Even before the Covid-19 pandemic pushed health workers out in droves, the UK's National Health Service faced shortages of nearly 100,000 staff — a recurring crisis with no long-term solution.
Earlier this year Britain's Royal College of Physicians warned that staff shortages and an exhausted workforce constituted the “greatest challenge” to the recovery of the NHS.
That's on top of the problem of the record six million patients waiting for non-urgent operations and procedures. A wide-ranging plan by NHS England to get down the backlog is yet to be published, amid suggestions of wrangling between the Treasury and health department.
Meanwhile, the UK has been grappling with a backlog of asylum-seeker claims, record numbers of people crossing the English Channel in search of refuge and an overall crumbling migration system, prompting “crackdowns” on asylum claims and legislative reforms by the Home Office, including its controversial Nationality and Borders Bill.
At the crossover of these two national issues lies a practical solution that one UK charity has been working on for over a decade. Since 2009, the Refugee Council, in partnership with the NHS, has run a programme that supports refugee health professionals who live in London to enter the workforce.
The help offered is practical and ranges from preparing for the Occupation English Test and getting registered with the General Medical Council (GMC) to help with exam preparation, free access to the Skills Lab and assistance in job searches, interviews and CV writing.
Not only does this support give medical professionals who happen to be refugees a route to use their skills and experience, which benefits the NHS, the cost makes it “really good value for money”, says the project manager of the programme.
“The NHS struggles to recruit enough medical professionals to fill some roles. We help refugee doctors to requalify to UK standards and find jobs in the NHS, where they can contribute their valuable skills by helping treat patients,” says Fahira Mulamehic, project manager for the refugee healthcare professionals programme at Building Bridges.
It costs an estimated £290,000 ($393,720) to train a UK doctor from scratch, whereas providing refugee doctors with the support and training needed to enter the NHS workforce comes at a fraction of that cost — about £25,000 per doctor.
Saffron Cordery, deputy chief executive of NHS Providers, said the parts of the plan designed to tackle the waiting list backlog included measures to free up clinician time and work with the independent sector.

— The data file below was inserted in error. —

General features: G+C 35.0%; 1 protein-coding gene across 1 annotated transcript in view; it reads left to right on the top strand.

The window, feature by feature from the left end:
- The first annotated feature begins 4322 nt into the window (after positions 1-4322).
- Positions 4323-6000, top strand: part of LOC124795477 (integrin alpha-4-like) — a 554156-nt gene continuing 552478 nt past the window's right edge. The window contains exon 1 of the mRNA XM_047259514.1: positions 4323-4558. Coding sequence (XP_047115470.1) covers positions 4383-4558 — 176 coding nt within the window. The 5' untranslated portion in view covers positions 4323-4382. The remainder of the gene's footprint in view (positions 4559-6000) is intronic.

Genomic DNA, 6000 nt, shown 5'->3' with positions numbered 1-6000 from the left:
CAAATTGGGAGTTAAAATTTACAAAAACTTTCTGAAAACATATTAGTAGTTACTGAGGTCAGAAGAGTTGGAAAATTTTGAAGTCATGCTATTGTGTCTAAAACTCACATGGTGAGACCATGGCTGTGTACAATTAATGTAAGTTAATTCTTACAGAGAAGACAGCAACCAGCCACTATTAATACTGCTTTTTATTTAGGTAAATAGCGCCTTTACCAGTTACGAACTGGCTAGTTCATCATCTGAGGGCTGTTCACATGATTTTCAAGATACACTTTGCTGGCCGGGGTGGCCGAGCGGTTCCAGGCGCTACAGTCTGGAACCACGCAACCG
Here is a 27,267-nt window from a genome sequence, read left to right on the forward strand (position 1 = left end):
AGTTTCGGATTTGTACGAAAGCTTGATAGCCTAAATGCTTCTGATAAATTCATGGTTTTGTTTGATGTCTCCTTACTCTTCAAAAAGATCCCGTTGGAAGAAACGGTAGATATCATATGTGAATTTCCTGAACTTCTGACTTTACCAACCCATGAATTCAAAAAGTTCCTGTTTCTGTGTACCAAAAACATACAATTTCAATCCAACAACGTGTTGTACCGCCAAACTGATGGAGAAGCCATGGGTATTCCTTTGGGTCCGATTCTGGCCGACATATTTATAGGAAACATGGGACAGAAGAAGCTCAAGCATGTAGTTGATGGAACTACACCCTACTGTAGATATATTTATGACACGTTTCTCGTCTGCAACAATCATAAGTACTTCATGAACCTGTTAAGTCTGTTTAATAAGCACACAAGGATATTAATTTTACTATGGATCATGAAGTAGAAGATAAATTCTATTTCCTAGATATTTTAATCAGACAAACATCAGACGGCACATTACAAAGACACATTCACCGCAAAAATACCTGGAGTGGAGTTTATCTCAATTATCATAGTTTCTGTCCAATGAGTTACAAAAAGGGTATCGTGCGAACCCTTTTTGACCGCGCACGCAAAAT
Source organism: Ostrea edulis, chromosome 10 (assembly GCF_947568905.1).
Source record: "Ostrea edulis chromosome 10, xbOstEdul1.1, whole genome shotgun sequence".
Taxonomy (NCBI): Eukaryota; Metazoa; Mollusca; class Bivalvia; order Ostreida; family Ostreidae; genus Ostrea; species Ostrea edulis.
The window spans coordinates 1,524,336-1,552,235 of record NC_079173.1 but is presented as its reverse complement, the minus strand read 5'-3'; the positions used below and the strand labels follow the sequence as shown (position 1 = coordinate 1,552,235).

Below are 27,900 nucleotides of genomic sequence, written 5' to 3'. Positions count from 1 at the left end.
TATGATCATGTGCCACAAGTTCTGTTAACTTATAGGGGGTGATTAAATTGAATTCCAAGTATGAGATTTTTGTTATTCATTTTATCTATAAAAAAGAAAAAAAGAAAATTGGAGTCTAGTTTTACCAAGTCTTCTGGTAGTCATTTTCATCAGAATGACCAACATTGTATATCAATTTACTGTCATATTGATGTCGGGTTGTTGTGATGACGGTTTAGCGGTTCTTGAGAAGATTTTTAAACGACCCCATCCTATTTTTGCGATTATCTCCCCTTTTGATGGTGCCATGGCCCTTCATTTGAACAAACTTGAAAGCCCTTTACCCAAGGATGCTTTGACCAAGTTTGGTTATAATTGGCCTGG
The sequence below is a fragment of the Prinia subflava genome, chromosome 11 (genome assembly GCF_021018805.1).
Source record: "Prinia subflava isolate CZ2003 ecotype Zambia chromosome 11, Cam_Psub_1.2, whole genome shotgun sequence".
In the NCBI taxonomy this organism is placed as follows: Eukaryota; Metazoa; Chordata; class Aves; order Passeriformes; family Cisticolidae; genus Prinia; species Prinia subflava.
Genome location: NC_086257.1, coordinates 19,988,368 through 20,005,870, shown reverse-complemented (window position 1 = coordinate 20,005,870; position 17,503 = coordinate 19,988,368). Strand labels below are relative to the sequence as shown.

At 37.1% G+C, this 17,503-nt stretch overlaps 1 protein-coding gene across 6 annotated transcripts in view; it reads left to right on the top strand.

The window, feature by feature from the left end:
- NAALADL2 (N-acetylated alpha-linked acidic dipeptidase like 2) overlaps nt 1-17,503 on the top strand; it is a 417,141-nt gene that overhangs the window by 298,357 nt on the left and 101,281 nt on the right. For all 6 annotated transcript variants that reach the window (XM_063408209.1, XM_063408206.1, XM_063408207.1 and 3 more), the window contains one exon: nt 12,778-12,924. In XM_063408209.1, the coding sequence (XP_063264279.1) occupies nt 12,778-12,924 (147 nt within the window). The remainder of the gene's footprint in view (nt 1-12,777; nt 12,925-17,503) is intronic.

Refugee health professionals come with skills, experience and specialisms that could benefit the NHS workforce, says the charity, but only a small percentage of the hundreds that are in the UK are actually practising medicine.
Since starting the programme, the charity has helped 155 doctors to enter the NHS workforce, 23 of them between March 2020 and April 2021, during a time of unprecedented demand for health care caused by the Covid-19 outbreak.
One of the programme’s beneficiaries is obstetrics and gynaecology specialist Dr Saad Maida from Syria, who has been working flat out in a hospital in the West Midlands during the past two years of the pandemic.
After studying medicine at the University of Aleppo, Dr Maida travelled to the UK in 2010 to do a Master's in maternal and reproductive sciences at the University of Glasgow. By the time he graduated with a distinction in 2011, however, his home country was at the start of what would turn into a decades-long bloody conflict.
Making use of his post-study work visa, he stayed in England and tried to secure a permanent research position — the visa specifically prohibited him from working as a clinical doctor — but he lacked the necessary experience and network to do so.
By the time his visa ran out in 2013, Syria's brutal conflict was at its apex, having gone from a civil combat to an all-out proxy war with ISIS emerging as the notoriously gruesome combatant on the scene. In a bid to create a quasi-state, the militant Islamist group laid siege to parts of the country, particularly in the north-eastern region where Dr Maida is from. Anyone who did not adhere to ISIS ideology was in danger. But as a Christian, Dr Maida was especially on a “knife edge”, he says. This ended up “cornering” him into applying for asylum.